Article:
Marshall said he and his brother, Keith – who Barry soon discovered had been beaten and also bound, face-down, on the floor – heard at least three different voices, as the strangers ransacked the house in search of money, liquor, pills, food and clothing to change into.
Smith told reporters on the scene early Monday afternoon that Richard Marshall was found bound in the barn behind the house. He was badly beaten and was flown by helicopter to University Hospital for treatment. Keith Marshall was transported by Carroll County EMS to Carroll County Memorial Hospital for treatment of less severe injuries.
Barry Marshall was not injured.
Guns, ammunition and money stolen
On Tuesday, Smith said he believes the three fugitives hid in the woods all day after abandoning the stolen pickup on the interstate, probably around 7 a.m. He said authorities determined through phone records that one of the men had called a girlfriend from the 34 mile marker at Campbellsburg at 6:30 a.m. Sunday.
Smith said the men spent Sunday night in the Marshall’s barn, which is visible from the spot where they abandoned the truck.
He said Richard and Keith had removed the keys from all their vehicles the night before, when they heard that the escapees might still be in the area. But sometime in Monday morning, Richard Marshall returned to the barn with the tractor keys, Smith said. The escapees allegedly attacked Richard, then went to the house, where they allegedly attacked Keith.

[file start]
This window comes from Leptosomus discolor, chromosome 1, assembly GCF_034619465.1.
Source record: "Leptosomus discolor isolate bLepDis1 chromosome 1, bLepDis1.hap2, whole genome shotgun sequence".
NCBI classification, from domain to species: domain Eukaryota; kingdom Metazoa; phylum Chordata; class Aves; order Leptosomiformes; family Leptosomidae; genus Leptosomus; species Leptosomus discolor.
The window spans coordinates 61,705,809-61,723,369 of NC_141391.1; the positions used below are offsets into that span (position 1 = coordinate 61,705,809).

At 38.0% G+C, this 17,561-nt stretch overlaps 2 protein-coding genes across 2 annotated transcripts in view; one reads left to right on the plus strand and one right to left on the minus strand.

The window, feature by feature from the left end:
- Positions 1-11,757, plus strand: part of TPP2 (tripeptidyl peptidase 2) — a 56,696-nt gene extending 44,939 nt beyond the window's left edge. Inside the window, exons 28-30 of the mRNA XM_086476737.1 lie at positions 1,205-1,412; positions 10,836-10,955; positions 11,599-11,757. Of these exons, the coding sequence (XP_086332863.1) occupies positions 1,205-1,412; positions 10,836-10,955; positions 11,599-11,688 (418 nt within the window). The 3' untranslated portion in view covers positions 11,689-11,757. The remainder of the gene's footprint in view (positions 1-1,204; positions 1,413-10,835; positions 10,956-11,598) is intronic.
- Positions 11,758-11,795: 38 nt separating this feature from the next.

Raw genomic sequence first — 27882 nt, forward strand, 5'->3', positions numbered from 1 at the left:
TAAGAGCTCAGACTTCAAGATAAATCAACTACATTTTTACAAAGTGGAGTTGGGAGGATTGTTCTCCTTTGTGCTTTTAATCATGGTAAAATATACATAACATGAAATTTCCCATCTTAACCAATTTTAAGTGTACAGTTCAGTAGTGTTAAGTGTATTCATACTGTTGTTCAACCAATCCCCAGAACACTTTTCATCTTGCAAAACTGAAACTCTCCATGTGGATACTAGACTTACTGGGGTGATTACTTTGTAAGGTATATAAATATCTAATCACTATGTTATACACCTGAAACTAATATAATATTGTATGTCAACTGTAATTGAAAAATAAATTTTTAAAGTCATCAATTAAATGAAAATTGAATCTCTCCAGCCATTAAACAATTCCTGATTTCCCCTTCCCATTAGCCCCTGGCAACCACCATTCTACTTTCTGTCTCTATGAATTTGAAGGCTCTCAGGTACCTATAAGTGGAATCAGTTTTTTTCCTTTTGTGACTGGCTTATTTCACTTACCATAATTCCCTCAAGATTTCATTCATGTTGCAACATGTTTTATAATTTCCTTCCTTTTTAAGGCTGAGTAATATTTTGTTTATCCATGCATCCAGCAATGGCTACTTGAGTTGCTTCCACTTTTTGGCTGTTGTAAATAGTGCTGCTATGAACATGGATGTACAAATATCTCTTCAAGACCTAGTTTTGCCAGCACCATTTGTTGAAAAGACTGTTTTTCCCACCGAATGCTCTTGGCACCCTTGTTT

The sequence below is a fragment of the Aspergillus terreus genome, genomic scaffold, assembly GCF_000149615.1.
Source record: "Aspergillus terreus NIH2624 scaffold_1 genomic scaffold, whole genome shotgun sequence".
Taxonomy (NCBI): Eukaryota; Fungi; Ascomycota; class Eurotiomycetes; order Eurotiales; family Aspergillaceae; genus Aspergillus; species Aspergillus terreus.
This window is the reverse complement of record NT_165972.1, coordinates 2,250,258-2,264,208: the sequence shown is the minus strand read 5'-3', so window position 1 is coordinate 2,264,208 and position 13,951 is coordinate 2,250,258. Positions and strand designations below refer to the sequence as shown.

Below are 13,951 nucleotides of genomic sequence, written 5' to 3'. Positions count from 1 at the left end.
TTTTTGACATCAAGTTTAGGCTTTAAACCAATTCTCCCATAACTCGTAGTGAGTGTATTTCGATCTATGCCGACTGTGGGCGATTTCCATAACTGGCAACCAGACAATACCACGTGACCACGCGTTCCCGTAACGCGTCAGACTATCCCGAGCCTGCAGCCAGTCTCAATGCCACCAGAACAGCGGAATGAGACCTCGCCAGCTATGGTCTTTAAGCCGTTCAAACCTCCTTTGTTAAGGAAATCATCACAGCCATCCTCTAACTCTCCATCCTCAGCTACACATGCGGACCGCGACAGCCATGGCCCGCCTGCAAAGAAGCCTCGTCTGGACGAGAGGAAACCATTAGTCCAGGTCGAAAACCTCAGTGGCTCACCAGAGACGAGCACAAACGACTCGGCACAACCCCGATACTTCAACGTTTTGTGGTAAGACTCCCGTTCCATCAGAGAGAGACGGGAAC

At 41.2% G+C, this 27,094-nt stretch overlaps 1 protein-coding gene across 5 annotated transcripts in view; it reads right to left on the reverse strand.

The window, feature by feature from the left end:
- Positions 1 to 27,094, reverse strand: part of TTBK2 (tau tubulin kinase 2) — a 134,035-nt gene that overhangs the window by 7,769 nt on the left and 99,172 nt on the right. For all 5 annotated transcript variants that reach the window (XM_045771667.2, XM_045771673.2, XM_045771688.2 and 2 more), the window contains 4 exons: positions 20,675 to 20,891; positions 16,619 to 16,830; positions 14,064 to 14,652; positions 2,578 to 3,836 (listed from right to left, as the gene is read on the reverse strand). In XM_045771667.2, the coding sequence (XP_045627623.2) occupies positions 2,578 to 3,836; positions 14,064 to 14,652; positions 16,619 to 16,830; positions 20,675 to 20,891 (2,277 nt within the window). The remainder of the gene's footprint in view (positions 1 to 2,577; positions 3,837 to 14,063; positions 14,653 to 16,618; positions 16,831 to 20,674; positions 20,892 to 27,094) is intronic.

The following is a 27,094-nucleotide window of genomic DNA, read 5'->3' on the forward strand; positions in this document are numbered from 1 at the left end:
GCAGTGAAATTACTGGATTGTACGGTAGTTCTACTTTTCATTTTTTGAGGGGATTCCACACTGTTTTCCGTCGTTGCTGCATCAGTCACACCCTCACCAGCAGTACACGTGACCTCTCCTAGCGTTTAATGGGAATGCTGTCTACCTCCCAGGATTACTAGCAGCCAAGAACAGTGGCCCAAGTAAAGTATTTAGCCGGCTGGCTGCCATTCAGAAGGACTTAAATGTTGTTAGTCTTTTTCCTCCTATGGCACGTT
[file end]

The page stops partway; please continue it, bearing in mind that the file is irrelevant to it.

Smith said the fugitives stole two, possibly three, 9 mm handguns; a 12-gauge Browning shotgun; a .44-caliber Magnum rifle and another high-powered rifle; and several .22-caliber rifles, many of which had been stored in a gun safe and a gun cabinet. They also are believed to have stolen, “a load of ammuntion” and $7,000 in cash, he said.
“They hit the jackpot,” Smith said. “For an escapee, it couldn’t have been a more ideal setup. It’s just a shame that it had to happen here in this county.”
Smith said the brothers cooperated with the men throughout the ordeal, telling them where they could find items they wanted. He said the escaped convicts continually threatened the two men in the house, warning them that they would be killed if they didn’t cooperate.
Before leaving, Smith said they warned the brothers to wait two hours before calling the authorities. They then drove off sometime before 11:30 a.m. in a dark-green1998 Ford Ranger extended-cab, four-wheel-drive pickup truck, Smith said. He said the truck has a damaged front bumper and had a full tank of gas.
“They are armed and got money to travel with,” Smith said. “We know we’ve got some violent people on the loose.”
Smith said it was unknown which direction the fugitives fled.
In an interview Monday afternoon, Barry Marshall said that, though they were instructed not to call anyone for two hours after the fugitives left, he and his brother worked together to free themselves as soon as they knew their attackers were gone. He said he had to drive to a neighbor’s house to call for help because the phone lines to the house were cut.
When asked what was going through his mind, he said he was thinking what anyone in his situation would be thinking throughout the ordeal: “I was hoping I didn’t die right there.”
News-Democrat staff writer Sharon Graves, Henry County Local editor Jonna Spellbring-Priester and Perry County News editor Vince Leuke all contributed to this report.